If you could confront the pickpocket who ripped you off in the subway, would you simply demand your wallet back, or would you seek vengeance? Your decision to punish the thief might hinge on whether the thief ended up richer than you, a new study suggests.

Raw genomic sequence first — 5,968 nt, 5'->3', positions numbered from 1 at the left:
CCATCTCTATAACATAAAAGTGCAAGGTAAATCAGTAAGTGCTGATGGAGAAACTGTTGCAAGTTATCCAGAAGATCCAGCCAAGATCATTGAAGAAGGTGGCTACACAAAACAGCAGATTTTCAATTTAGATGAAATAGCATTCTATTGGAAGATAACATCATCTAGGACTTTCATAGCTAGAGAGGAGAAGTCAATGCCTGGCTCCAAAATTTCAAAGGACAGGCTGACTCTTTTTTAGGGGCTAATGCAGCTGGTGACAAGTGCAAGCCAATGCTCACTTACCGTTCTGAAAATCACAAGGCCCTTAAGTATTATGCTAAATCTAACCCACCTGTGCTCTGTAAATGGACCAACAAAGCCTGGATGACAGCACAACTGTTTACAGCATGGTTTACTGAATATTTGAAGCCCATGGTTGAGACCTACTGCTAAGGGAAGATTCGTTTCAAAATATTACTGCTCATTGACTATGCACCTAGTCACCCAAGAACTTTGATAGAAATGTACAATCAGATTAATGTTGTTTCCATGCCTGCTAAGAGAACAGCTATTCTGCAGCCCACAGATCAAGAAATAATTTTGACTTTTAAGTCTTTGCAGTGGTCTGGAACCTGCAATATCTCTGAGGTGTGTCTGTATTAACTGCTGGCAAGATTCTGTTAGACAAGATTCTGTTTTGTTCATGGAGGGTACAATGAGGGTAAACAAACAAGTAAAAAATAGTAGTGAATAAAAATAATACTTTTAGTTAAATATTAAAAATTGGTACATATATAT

According to most economic theories, self-interest is the prime motivator in human behavior. However, studies show that people consistently sacrifice their own welfare to punish cheats. For example, in a classic economic experiment called the "ultimatum game," one person holds a certain number of dollars and can offer as many as she likes to a second player. If the second player rejects the offer, the first player loses everything. Rather than accepting any offer, the second player will consistently reject low offers, preferring to receive nothing than to allow her rival to retain the larger sum.

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